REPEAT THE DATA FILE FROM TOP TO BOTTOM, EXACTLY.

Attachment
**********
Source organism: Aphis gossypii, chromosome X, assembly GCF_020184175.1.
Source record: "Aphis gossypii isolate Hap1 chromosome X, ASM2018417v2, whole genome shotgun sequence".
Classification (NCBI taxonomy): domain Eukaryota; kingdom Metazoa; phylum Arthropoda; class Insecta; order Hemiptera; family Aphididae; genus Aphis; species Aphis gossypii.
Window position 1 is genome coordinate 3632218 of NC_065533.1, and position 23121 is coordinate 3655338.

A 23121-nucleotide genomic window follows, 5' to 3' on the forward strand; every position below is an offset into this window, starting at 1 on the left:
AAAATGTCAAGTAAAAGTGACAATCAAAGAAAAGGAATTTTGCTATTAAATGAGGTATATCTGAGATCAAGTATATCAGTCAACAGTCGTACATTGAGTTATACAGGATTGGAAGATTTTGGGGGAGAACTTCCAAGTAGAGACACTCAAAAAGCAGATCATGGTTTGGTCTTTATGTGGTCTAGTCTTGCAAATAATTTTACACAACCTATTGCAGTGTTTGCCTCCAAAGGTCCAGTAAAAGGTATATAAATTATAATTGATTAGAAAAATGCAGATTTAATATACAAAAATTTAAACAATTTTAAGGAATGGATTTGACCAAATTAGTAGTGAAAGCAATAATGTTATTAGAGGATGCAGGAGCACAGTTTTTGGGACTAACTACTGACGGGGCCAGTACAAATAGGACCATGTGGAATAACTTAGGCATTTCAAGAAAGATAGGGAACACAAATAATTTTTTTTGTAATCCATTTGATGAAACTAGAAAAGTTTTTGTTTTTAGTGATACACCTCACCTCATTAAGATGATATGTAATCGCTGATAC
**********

Source organism: Aphis gossypii, chromosome X, assembly GCF_020184175.1.
Source record: "Aphis gossypii isolate Hap1 chromosome X, ASM2018417v2, whole genome shotgun sequence".
Classification (NCBI taxonomy): domain Eukaryota; kingdom Metazoa; phylum Arthropoda; class Insecta; order Hemiptera; family Aphididae; genus Aphis; species Aphis gossypii.
Window position 1 is genome coordinate 3632218 of NC_065533.1, and position 23121 is coordinate 3655338.

A 23121-nucleotide genomic window follows, 5' to 3' on the forward strand; every position below is an offset into this window, starting at 1 on the left:
AAAATGTCAAGTAAAAGTGACAATCAAAGAAAAGGAATTTTGCTATTAAATGAGGTATATCTGAGATCAAGTATATCAGTCAACAGTCGTACATTGAGTTATACAGGATTGGAAGATTTTGGGGGAGAACTTCCAAGTAGAGACACTCAAAAAGCAGATCATGGTTTGGTCTTTATGTGGTCTAGTCTTGCAAATAATTTTACACAACCTATTGCAGTGTTTGCCTCCAAAGGTCCAGTAAAAGGTATATAAATTATAATTGATTAGAAAAATGCAGATTTAATATACAAAAATTTAAACAATTTTAAGGAATGGATTTGACCAAATTAGTAGTGAAAGCAATAATGTTATTAGAGGATGCAGGAGCACAGTTTTTGGGACTAACTACTGACGGGGCCAGTACAAATAGGACCATGTGGAATAACTTAGGCATTTCAAGAAAGATAGGGAACACAAATAATTTTTTTTGTAATCCATTTGATGAAACTAGAAAAGTTTTTGTTTTTAGTGATACACCTCACCTCATTAAGATGATATGTAATCGCTGATAC